By Adeline Wilson–

Edinburgh in August is, in a word, mad. But it was madness I was looking for when I signed up to study in Scotland’s capitol city during the Edinburgh Festival Fringe.

For three weeks every summer, Edinburgh is home to the largest arts festival in the world. In 2014 there were nearly 50,000 performances of over 3,000 different shows at the Fringe. The Festival has something for everyone: theatre, stand-up comedy, music, spoken word and exhibitions.

I chose to study contemporary literature and theatre at the University of Edinburgh this August so that I could be a part of this cultural phenomenon. My morning walk to the lecture hall was frequently interrupted by performers trying to drum up curiosity for their show. An actress in full costume and makeup once followed me for a block singing lines from Sweeney Todd. 


High Street is busiest street in Edinburgh during the Festival Fringe.

The other students in my program came from all over the world to study and experience the Fringe. I have never been in such an international setting in my life. Surprisingly, this caused me to think a lot about how the students in my class–and the world as a whole–viewed my home.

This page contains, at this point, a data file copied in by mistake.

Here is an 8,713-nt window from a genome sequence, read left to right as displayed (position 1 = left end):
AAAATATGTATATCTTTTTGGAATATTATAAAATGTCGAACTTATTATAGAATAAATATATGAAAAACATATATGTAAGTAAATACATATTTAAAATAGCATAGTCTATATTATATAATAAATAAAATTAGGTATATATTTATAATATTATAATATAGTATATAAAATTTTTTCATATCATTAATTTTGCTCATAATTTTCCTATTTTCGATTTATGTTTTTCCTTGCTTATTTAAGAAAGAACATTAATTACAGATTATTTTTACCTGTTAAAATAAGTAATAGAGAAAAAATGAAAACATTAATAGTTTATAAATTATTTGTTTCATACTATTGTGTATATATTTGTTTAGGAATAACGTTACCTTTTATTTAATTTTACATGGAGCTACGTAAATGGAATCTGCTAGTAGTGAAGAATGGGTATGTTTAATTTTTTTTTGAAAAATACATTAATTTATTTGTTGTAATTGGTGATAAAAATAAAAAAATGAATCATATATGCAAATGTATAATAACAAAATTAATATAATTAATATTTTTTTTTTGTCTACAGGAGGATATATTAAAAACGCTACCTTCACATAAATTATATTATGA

Whether I was in a cab or introducing myself to classmates, my 30-second “who am I” speech always included some iconic Kentucky images—horse racing, bourbon and basketball—when I explained where I lived. Whenever we passed a KFC, I would be less than flattered when a classmate from Spain would nudge me and joke, “Look, Addie! You’re home!”

Of course, Kentucky is all of these things and much more, but putting the words together about what makes it a great place to live can be a challenge.

How is it that we simultaneously cling to and push against stereotypes about our identity? The students in my program came from all over the world, like Turkey, Germany, Egypt, Australia, Brazil and Malawi, and we all struggled with this question.

It is nearly impossible to authentically represent every aspect of your home in an international setting. People will always have misconceptions about my corner of the world, and I’m sure that I had preconceived ideas about their home countries as well.

After making friends with such a diverse group of students, I am convinced that the only way to solve this problem is to have fun together and ask lots of questions. The stereotypes fall to wayside once real relationships are formed.

Finally, if you have any desire to study abroad, it is possible. There are a number of scholarships available if you do some research and ask. I was sponsored to attend this program by the English-Speaking Union and the Office of National and International Scholarships here at U of L. The hardest part is deciding where in the world you want to go.